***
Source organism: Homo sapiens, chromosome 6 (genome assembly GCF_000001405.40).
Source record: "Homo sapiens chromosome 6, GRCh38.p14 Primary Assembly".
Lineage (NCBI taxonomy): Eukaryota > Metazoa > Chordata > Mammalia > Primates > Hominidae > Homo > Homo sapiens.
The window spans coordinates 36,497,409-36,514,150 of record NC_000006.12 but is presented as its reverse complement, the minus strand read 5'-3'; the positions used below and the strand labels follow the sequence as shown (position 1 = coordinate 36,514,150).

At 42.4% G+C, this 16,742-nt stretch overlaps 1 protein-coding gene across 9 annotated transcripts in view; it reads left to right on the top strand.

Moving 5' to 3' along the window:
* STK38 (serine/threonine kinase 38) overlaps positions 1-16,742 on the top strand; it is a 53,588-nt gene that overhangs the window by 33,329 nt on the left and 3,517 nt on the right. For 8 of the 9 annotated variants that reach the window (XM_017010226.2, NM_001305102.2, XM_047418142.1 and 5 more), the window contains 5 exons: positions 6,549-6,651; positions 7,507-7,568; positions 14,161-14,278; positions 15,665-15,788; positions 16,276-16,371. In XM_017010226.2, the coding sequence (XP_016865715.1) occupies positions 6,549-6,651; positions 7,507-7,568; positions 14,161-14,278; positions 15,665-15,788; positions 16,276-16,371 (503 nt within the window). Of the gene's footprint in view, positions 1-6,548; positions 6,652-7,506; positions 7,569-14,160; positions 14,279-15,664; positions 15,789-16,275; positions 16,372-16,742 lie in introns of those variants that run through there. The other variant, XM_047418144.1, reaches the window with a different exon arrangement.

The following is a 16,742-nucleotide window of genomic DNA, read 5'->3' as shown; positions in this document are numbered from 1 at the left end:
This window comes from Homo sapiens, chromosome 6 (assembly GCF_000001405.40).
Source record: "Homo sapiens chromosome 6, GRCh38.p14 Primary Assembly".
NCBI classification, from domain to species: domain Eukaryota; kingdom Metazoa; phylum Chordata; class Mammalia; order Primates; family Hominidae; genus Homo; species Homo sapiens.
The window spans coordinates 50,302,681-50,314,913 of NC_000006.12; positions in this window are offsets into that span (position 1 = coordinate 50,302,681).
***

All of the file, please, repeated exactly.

Source organism: Homo sapiens, chromosome 6 (genome assembly GCF_000001405.40).
Source record: "Homo sapiens chromosome 6, GRCh38.p14 Primary Assembly".
Lineage (NCBI taxonomy): Eukaryota > Metazoa > Chordata > Mammalia > Primates > Hominidae > Homo > Homo sapiens.
The window spans coordinates 36,497,409-36,514,150 of record NC_000006.12 but is presented as its reverse complement, the minus strand read 5'-3'; the positions used below and the strand labels follow the sequence as shown (position 1 = coordinate 36,514,150).

At 42.4% G+C, this 16,742-nt stretch overlaps 1 protein-coding gene across 9 annotated transcripts in view; it reads left to right on the top strand.

Moving 5' to 3' along the window:
* STK38 (serine/threonine kinase 38) overlaps positions 1-16,742 on the top strand; it is a 53,588-nt gene that overhangs the window by 33,329 nt on the left and 3,517 nt on the right. For 8 of the 9 annotated variants that reach the window (XM_017010226.2, NM_001305102.2, XM_047418142.1 and 5 more), the window contains 5 exons: positions 6,549-6,651; positions 7,507-7,568; positions 14,161-14,278; positions 15,665-15,788; positions 16,276-16,371. In XM_017010226.2, the coding sequence (XP_016865715.1) occupies positions 6,549-6,651; positions 7,507-7,568; positions 14,161-14,278; positions 15,665-15,788; positions 16,276-16,371 (503 nt within the window). Of the gene's footprint in view, positions 1-6,548; positions 6,652-7,506; positions 7,569-14,160; positions 14,279-15,664; positions 15,789-16,275; positions 16,372-16,742 lie in introns of those variants that run through there. The other variant, XM_047418144.1, reaches the window with a different exon arrangement.

The following is a 16,742-nucleotide window of genomic DNA, read 5'->3' as shown; positions in this document are numbered from 1 at the left end:
This window comes from Homo sapiens, chromosome 6 (assembly GCF_000001405.40).
Source record: "Homo sapiens chromosome 6, GRCh38.p14 Primary Assembly".
NCBI classification, from domain to species: domain Eukaryota; kingdom Metazoa; phylum Chordata; class Mammalia; order Primates; family Hominidae; genus Homo; species Homo sapiens.
The window spans coordinates 50,302,681-50,314,913 of NC_000006.12; positions in this window are offsets into that span (position 1 = coordinate 50,302,681).